As of Wednesday morning, the total number of confirmed coronavirus cases remains at three with “three or four pending cases” and no deaths reported according to Randolph County Health Officer Kenneth Sowinski. One of those people has recovered and two are in critical care, one of them on a ventilator.
But Dr. Sowinski warns that those numbers may drastically increase in the next three weeks, especially if everyone does not continue to practice social distancing and follow stay-at-home orders that are now in effect until May 1.
Sowinski said that while there most certainly will be more illness and death due to COVID-19, a great deal can be alleviated by “what we can do as individuals to make a difference.”
Last week Indiana Governor Eric Holcomb issued a mandatory stay-at-home directive that is in effect until April 7, although most speculate that order could soon be extended. Holcomb called on Hoosiers to stay home except when they are at work, or for permitted activities such as taking care of others, obtaining necessary supplies, and for health and safety.
Sowinski added some clarification to that order, noting that staying at home does not mean you are not to go outside. “Your home includes your yard and your porch,” he said. “You may go outside for a walk, or a run, or to ride a bike while making sure to practice social distancing with anyone else outside your family.”
Sowinski had advised last week that out--of-state travelers who leave Indiana and the come back to self-quarantine for 14 days is meant for “returning vacationers.”
“There have not been any travel restrictions or advisories other than those issued by the CDC (Center for Disease Control), U.S. Government or the Governor’s order to stay-at-home. If people elect to travel despite the stay-at-home order, we ask that they self-quarantine for 14 days in order to keep Randolph County citizens safe. This will be in effect until the COVID spread slows.”
Current trajectories estimate there will be between 500 and 1,500 Indiana deaths. Peak illness could be in three weeks, or longer. The better citizens adhere to practicing the guidelines set forth by health experts.
The Health Dept., Homeland Security Emergency Management and Ascension St. Vincent Randolph Hospital have been coordinating contingency management by submitting daily supply lists in the event local hospitals are unable to accommodate patients. That time has not come, but it may when the virus peaks.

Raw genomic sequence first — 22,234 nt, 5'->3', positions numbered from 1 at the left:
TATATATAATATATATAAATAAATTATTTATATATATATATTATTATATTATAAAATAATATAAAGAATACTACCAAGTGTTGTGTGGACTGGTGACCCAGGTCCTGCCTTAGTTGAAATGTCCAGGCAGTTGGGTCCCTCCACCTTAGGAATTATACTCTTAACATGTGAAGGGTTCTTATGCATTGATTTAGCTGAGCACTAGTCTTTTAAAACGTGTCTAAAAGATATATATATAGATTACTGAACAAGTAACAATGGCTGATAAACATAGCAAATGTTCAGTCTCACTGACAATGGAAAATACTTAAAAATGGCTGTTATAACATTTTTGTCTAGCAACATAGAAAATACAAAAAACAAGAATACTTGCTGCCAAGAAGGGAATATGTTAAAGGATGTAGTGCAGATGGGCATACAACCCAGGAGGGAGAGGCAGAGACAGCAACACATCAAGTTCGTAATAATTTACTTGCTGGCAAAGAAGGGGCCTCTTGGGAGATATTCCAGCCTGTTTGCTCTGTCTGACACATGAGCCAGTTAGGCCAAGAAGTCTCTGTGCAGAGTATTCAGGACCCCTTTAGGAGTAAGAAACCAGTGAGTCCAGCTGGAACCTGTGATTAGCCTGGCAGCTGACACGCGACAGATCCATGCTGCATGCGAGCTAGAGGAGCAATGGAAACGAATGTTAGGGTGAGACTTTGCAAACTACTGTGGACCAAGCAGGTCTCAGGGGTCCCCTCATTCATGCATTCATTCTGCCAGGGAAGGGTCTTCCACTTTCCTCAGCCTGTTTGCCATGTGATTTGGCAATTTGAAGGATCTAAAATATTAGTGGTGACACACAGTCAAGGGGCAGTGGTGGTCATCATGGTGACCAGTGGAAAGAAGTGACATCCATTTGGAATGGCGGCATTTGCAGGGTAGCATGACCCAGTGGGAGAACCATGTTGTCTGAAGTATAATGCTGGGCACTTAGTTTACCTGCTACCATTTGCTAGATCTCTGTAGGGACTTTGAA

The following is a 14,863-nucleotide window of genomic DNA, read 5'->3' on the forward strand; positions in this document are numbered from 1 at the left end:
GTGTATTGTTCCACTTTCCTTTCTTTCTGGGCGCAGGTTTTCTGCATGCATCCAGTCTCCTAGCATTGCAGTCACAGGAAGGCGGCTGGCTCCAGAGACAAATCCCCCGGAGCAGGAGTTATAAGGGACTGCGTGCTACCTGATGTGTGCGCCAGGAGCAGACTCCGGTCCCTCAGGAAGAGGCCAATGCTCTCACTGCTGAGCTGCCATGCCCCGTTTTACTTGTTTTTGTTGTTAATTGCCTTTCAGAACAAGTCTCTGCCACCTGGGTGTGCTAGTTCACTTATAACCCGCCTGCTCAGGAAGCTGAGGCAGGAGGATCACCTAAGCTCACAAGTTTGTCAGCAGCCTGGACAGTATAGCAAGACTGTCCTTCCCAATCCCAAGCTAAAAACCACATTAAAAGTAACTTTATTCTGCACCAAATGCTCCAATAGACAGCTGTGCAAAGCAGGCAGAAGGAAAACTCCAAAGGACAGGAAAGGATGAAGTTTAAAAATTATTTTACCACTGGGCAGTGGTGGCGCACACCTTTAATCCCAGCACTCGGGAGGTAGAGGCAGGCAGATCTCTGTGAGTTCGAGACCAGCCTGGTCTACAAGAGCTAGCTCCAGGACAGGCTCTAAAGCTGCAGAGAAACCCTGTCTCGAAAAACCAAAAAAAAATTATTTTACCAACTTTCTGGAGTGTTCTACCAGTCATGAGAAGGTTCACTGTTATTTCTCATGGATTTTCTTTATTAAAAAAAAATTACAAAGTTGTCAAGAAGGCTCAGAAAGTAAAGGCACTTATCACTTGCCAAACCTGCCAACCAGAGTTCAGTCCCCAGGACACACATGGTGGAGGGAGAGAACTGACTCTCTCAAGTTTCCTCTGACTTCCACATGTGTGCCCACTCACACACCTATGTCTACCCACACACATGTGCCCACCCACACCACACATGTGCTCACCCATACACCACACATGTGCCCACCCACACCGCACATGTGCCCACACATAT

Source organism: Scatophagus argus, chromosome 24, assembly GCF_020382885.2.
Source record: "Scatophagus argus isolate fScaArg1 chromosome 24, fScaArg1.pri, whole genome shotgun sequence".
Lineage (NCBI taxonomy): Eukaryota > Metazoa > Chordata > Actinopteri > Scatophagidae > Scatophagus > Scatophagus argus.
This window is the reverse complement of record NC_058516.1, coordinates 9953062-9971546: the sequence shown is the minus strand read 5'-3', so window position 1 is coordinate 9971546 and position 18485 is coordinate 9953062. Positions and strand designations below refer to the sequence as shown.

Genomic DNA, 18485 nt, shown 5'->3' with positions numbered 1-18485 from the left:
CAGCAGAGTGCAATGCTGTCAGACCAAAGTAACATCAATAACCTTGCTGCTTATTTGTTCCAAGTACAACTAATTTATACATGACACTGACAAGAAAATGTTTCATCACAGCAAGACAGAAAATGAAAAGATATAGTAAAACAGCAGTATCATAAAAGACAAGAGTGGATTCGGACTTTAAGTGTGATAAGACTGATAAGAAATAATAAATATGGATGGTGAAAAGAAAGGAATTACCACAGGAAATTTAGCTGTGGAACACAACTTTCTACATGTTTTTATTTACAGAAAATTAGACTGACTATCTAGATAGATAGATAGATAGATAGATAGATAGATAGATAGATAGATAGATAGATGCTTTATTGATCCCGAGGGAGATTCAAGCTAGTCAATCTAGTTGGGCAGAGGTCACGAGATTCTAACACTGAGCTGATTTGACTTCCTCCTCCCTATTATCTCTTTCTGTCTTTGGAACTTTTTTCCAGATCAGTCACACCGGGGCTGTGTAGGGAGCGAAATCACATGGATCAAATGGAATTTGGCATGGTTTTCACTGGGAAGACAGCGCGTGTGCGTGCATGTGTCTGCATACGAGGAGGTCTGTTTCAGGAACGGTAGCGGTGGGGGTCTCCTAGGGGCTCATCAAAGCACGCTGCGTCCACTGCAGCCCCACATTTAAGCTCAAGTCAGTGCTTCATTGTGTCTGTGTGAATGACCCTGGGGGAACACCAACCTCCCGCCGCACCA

Meanwhile, local officials are considering common sense ways to reduce the amount of people who are in stores at the same time. Sowinski suggests that only one person per family do the shopping.
“When a trip to the grocery store is needed, “stay-at-home” means one person goes, not the whole family to shop together. Limiting the number of people in a place is the entire objective. If a household has no adult to watch children, then obviously they should not be left alone, but in a home with more than 1 adult, only one should shop while the other watches the kids.”
It is not acceptable for a group to get together for recreation, especially if it includes contact with another person or using a common ball. “The ball is touched by multiple people and close contact violates social distancing,” the health expect said. “This is EXACTLY how COVID will spread. When people gather in busier stores or do things together that are unnecessary.”
“Our actions as an individual affects our community. When we decide to travel against advice, have the attitude that I’m young and healthy so it doesn’t matter much if I get it, then engage in ill advised riskier travel, less rigorous hygiene, ignore social distancing, or are overly critical of others “hysteria,” then we contribute in a harmful way to the spread of COVID-19. While you may survive the illness, when we contribute to the community spread of disease by minimizing the importance of adhering to the recommended restrictions, then it is our parents, grandparents, and ill neighbors that pay the price. Others are harmed for our poor decisions.”